Some people believe that amendment 28, which would replace the word “gender” with the word “sex”, will help to achieve that. They are of the view that such an amendment would prevent trans women from carrying out such examinations. However, that is not correct because, by law, a trans woman who holds a gender recognition certificate is legally of the female sex.

Johann Lamont is correct to say that clarity is important. I, too, believe that it is important that any misinterpretation should be cleared up. I hope that all members will take the opportunity to assist with that process and to condemn any unacceptable abuse that they might see being expressed towards Rape Crisis Scotland and others. In its recent statements, Rape Crisis Scotland has simply said—correctly—that, by itself, amendment 28 will make no practical difference.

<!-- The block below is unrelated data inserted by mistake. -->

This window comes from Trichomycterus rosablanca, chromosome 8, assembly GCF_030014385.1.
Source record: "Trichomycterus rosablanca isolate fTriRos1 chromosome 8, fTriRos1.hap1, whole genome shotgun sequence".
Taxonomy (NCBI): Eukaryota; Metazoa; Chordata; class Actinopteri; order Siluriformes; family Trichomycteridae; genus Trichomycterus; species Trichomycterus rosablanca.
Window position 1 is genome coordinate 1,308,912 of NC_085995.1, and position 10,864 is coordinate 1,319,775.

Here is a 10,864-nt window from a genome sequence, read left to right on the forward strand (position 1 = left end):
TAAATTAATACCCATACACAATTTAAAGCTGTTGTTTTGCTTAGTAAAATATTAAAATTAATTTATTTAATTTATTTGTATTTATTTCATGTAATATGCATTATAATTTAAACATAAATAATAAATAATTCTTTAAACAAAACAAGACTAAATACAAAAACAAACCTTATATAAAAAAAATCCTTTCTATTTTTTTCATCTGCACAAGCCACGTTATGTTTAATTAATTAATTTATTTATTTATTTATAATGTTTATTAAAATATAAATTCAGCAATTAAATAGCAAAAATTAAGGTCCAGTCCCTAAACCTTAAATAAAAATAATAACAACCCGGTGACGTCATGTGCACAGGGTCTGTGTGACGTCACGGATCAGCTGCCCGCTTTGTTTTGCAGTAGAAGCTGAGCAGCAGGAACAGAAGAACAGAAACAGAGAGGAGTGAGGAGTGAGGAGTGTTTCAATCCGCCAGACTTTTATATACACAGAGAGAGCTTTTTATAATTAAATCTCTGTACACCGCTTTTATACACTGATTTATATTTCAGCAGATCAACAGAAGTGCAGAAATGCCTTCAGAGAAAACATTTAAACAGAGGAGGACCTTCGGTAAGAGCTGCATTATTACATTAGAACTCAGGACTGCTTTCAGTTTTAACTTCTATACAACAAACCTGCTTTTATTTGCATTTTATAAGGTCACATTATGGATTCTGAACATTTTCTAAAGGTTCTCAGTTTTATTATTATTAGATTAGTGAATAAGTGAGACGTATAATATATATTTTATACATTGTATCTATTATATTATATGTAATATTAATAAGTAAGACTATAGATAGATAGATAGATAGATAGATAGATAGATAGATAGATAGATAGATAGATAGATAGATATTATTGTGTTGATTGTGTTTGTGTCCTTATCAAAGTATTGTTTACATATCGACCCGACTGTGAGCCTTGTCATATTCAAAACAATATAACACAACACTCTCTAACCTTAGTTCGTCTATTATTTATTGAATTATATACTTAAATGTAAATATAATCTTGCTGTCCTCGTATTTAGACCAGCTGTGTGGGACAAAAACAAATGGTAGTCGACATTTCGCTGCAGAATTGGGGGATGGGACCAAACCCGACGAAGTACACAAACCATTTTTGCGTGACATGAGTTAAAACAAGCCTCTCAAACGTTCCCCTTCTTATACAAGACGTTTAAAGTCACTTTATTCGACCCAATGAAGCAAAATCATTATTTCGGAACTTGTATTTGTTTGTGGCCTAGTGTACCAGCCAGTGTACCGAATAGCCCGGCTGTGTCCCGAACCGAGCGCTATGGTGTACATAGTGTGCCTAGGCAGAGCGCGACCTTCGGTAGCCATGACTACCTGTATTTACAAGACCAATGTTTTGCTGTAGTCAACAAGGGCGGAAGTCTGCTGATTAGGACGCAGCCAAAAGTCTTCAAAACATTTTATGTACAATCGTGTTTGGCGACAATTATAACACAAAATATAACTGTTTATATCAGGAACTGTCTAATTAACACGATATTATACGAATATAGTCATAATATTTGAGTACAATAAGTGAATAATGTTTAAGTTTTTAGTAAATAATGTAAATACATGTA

Finally, I again put on record my thanks for the work done by all staff and volunteers at Rape Crisis Scotland. The online abuse that I have seen being targeted towards it in recent days is unacceptable. There must be zero tolerance of that, and we should all call it out. It is thanks to that organisation’s work over many years that we have the bill that is before us, which will help many survivors of sexual violence.

I commend the Scottish Government for introducing the bill. I look forward to working with ministers on a strategy to address the underrepresentation of female forensic examiners and to work towards the eradication of gender-based violence towards all women and girls. I look forward to the bill being passed tonight and to us all focusing collectively on supporting survivors through our words and our deeds.

Andy Wightman (Lothian) (Green)

The debate is about the victims of very serious crimes—some of the most heinous crimes that can be committed against a person. As Rape Crisis Scotland has stated,